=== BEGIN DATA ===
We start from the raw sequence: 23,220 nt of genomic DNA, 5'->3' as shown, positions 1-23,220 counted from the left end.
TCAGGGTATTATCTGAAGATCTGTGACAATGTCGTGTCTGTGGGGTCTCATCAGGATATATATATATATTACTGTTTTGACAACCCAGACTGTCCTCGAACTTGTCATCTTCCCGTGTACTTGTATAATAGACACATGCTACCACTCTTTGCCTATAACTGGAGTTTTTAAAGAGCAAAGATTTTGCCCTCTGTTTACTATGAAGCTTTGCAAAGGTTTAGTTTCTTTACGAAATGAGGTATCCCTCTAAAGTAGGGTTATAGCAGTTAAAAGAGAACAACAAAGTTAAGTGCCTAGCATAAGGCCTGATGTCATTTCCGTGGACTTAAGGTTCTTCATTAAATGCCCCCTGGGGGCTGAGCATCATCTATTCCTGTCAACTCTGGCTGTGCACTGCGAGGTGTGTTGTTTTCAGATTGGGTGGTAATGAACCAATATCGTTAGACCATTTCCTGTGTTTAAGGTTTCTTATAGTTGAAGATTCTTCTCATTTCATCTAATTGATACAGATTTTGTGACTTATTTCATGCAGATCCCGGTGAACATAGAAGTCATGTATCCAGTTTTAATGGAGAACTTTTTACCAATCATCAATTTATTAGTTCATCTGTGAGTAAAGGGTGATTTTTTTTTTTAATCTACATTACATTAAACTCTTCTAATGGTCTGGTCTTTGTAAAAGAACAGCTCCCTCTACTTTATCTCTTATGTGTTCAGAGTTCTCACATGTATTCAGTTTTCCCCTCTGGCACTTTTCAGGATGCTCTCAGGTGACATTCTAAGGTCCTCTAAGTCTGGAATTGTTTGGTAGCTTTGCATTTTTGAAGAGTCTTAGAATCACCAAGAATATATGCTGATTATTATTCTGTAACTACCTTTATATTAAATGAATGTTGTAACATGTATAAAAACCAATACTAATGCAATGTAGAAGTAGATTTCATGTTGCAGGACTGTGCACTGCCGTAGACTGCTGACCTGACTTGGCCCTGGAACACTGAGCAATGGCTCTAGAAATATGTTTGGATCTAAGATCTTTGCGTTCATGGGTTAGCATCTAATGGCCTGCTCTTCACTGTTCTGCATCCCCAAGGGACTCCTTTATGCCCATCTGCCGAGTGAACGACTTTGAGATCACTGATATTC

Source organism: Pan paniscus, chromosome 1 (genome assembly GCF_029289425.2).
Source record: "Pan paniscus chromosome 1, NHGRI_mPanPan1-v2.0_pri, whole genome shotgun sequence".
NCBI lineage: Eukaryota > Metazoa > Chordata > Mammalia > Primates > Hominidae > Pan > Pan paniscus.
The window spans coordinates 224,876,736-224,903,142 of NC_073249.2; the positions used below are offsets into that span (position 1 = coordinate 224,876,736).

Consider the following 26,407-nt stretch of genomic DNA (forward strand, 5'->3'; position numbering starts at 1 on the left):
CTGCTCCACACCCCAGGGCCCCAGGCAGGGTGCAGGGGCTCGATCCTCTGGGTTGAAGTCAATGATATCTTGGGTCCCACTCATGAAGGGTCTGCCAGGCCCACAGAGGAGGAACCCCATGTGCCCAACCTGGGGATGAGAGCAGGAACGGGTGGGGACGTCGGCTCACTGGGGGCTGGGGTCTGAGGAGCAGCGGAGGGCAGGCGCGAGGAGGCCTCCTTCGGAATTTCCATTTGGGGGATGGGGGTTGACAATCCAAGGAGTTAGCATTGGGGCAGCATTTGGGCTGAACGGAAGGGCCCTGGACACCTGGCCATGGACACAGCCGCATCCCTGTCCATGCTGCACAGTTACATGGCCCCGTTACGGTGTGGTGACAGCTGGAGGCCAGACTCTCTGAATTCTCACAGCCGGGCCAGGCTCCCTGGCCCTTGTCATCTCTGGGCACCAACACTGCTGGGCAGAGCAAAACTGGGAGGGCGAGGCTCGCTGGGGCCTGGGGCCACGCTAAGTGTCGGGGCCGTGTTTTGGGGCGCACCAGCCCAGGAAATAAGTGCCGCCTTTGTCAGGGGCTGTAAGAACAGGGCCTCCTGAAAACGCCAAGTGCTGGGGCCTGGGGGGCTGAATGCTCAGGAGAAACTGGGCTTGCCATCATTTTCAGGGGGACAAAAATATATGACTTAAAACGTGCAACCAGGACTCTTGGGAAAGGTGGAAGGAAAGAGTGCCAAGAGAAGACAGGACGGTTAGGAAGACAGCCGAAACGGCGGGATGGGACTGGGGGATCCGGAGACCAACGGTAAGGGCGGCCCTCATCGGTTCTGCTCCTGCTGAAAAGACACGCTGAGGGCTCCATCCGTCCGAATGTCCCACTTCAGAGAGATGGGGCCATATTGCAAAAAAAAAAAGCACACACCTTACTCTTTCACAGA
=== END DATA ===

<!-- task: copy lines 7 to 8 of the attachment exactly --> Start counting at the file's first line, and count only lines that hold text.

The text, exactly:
Consider the following 26,407-nt stretch of genomic DNA (forward strand, 5'->3'; position numbering starts at 1 on the left):
CTGCTCCACACCCCAGGGCCCCAGGCAGGGTGCAGGGGCTCGATCCTCTGGGTTGAAGTCAATGATATCTTGGGTCCCACTCATGAAGGGTCTGCCAGGCCCACAGAGGAGGAACCCCATGTGCCCAACCTGGGGATGAGAGCAGGAACGGGTGGGGACGTCGGCTCACTGGGGGCTGGGGTCTGAGGAGCAGCGGAGGGCAGGCGCGAGGAGGCCTCCTTCGGAATTTCCATTTGGGGGATGGGGGTTGACAATCCAAGGAGTTAGCATTGGGGCAGCATTTGGGCTGAACGGAAGGGCCCTGGACACCTGGCCATGGACACAGCCGCATCCCTGTCCATGCTGCACAGTTACATGGCCCCGTTACGGTGTGGTGACAGCTGGAGGCCAGACTCTCTGAATTCTCACAGCCGGGCCAGGCTCCCTGGCCCTTGTCATCTCTGGGCACCAACACTGCTGGGCAGAGCAAAACTGGGAGGGCGAGGCTCGCTGGGGCCTGGGGCCACGCTAAGTGTCGGGGCCGTGTTTTGGGGCGCACCAGCCCAGGAAATAAGTGCCGCCTTTGTCAGGGGCTGTAAGAACAGGGCCTCCTGAAAACGCCAAGTGCTGGGGCCTGGGGGGCTGAATGCTCAGGAGAAACTGGGCTTGCCATCATTTTCAGGGGGACAAAAATATATGACTTAAAACGTGCAACCAGGACTCTTGGGAAAGGTGGAAGGAAAGAGTGCCAAGAGAAGACAGGACGGTTAGGAAGACAGCCGAAACGGCGGGATGGGACTGGGGGATCCGGAGACCAACGGTAAGGGCGGCCCTCATCGGTTCTGCTCCTGCTGAAAAGACACGCTGAGGGCTCCATCCGTCCGAATGTCCCACTTCAGAGAGATGGGGCCATATTGCAAAAAAAAAAAGCACACACCTTACTCTTTCACAGA